“Not particularly. We live our lives normally. I never got uptight about my work, I was able to walk away.” “We” are Hand and his wife of 50 years, Doreen, his sweetheart from their home town of Forbes. His book’s dedicated to her and she features prominently in it. Today she’s off with her women’s craft group. The couple “get around in the car a bit” and have just delivered Doreen’s 88-year-old Aunt Flossie, who’s been visiting, back home to the Central Coast.
“We travel a lot overseas. Our daughter Megan, who’s 40, lives in Singapore and has twin boys and our son John, who’s 45, has three daughters and is just moving from the US to Norway.” So, explains Hand, with both of their kids living abroad, the couple travels frequently to see them; now they’ll get a chance to tour Scandanavia as well.
He used to play golf and bowls till he broke a bone in his leg. Now he’s more an armchair sportsman, loves his cricket and football, but the days are full, all the same. “I always seem to be doing something,” he remarks. He’s a POM – member of an informal Port Old Men’s club that meets monthly for lunch, gives talks on the coronial process to groups like Probus, is on St Agnes’ care of the aged advisory council and patron of the local Retired Police Association, an active band of well over 100 former officers.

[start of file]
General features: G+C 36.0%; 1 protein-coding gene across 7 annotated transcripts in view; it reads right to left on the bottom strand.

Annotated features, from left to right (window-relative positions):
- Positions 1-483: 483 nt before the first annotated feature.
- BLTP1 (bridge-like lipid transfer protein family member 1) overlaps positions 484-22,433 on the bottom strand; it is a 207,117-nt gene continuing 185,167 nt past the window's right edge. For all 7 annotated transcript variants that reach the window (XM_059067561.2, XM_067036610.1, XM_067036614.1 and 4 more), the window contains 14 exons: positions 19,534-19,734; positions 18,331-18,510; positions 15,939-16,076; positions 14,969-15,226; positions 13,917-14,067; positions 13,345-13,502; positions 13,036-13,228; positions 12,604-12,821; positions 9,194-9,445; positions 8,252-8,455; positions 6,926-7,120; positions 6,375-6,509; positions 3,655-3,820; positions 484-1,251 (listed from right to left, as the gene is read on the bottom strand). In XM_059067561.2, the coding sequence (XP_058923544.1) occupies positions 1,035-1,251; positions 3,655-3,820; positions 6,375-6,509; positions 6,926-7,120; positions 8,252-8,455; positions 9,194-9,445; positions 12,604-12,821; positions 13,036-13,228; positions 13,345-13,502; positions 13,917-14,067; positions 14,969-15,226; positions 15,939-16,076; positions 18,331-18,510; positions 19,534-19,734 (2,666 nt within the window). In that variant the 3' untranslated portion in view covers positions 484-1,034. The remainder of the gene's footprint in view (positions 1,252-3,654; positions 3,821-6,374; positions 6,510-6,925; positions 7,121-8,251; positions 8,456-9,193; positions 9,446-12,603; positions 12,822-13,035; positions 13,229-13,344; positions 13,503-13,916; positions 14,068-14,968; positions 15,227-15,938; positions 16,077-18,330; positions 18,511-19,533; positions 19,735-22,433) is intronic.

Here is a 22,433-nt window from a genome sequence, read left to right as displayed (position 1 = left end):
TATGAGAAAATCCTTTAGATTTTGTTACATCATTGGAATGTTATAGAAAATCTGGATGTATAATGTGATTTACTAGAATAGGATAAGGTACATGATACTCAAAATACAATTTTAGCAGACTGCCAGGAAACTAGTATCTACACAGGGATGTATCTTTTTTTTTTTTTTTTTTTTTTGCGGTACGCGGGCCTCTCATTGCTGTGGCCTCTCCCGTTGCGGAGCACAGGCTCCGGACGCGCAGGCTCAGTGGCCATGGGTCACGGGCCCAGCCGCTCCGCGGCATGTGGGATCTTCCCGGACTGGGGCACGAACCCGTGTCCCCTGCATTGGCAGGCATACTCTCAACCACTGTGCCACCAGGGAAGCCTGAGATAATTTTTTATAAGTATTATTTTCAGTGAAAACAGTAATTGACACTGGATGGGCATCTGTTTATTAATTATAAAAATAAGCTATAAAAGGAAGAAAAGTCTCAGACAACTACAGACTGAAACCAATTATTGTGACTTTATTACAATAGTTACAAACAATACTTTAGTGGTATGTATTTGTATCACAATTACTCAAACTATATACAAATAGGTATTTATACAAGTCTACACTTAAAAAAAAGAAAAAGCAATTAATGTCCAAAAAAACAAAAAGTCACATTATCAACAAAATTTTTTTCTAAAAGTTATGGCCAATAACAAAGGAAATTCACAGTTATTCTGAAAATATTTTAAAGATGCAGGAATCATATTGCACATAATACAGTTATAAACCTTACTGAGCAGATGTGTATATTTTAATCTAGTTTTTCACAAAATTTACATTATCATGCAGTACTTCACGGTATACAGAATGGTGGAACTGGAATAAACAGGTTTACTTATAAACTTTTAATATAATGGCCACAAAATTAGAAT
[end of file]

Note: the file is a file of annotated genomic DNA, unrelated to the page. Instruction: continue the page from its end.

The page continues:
He has a soft spot for police: “I’m a firm believer the great majority do a great job, and they get criticised”. He made coronial recommendations that saw police better equipped with Glock pistols, bullet-proof vests, telephony and training, and sought gun-law review. But his recommendations have been wide-reaching, safer packaging of medicines and improved counselling of transsexuals – as a result of tragic cases – among them.